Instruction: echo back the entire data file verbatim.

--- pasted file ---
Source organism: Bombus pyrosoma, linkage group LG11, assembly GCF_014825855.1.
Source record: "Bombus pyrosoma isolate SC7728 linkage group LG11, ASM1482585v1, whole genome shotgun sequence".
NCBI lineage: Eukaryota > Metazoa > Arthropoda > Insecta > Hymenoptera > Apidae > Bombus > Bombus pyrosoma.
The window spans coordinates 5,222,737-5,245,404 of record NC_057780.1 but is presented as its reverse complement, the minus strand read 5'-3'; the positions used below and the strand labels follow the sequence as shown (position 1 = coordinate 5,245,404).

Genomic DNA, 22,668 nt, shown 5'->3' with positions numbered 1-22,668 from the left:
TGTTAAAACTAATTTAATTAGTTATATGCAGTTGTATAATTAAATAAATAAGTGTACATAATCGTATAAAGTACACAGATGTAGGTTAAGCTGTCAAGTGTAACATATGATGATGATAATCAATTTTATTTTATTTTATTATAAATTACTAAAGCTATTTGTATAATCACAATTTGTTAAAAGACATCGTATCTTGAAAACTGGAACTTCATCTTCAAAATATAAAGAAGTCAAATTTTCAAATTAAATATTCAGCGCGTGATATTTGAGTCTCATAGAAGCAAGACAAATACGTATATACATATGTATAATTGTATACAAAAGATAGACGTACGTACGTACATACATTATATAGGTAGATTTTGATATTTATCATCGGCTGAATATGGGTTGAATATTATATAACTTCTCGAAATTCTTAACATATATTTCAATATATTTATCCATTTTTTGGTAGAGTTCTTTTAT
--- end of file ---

Source organism: Bombus pyrosoma, linkage group LG11, assembly GCF_014825855.1.
Source record: "Bombus pyrosoma isolate SC7728 linkage group LG11, ASM1482585v1, whole genome shotgun sequence".
NCBI lineage: Eukaryota > Metazoa > Arthropoda > Insecta > Hymenoptera > Apidae > Bombus > Bombus pyrosoma.
The window spans coordinates 5,222,737-5,245,404 of record NC_057780.1 but is presented as its reverse complement, the minus strand read 5'-3'; the positions used below and the strand labels follow the sequence as shown (position 1 = coordinate 5,245,404).

Genomic DNA, 22,668 nt, shown 5'->3' with positions numbered 1-22,668 from the left:
TGTTAAAACTAATTTAATTAGTTATATGCAGTTGTATAATTAAATAAATAAGTGTACATAATCGTATAAAGTACACAGATGTAGGTTAAGCTGTCAAGTGTAACATATGATGATGATAATCAATTTTATTTTATTTTATTATAAATTACTAAAGCTATTTGTATAATCACAATTTGTTAAAAGACATCGTATCTTGAAAACTGGAACTTCATCTTCAAAATATAAAGAAGTCAAATTTTCAAATTAAATATTCAGCGCGTGATATTTGAGTCTCATAGAAGCAAGACAAATACGTATATACATATGTATAATTGTATACAAAAGATAGACGTACGTACGTACATACATTATATAGGTAGATTTTGATATTTATCATCGGCTGAATATGGGTTGAATATTATATAACTTCTCGAAATTCTTAACATATATTTCAATATATTTATCCATTTTTTGGTAGAGTTCTTTTAT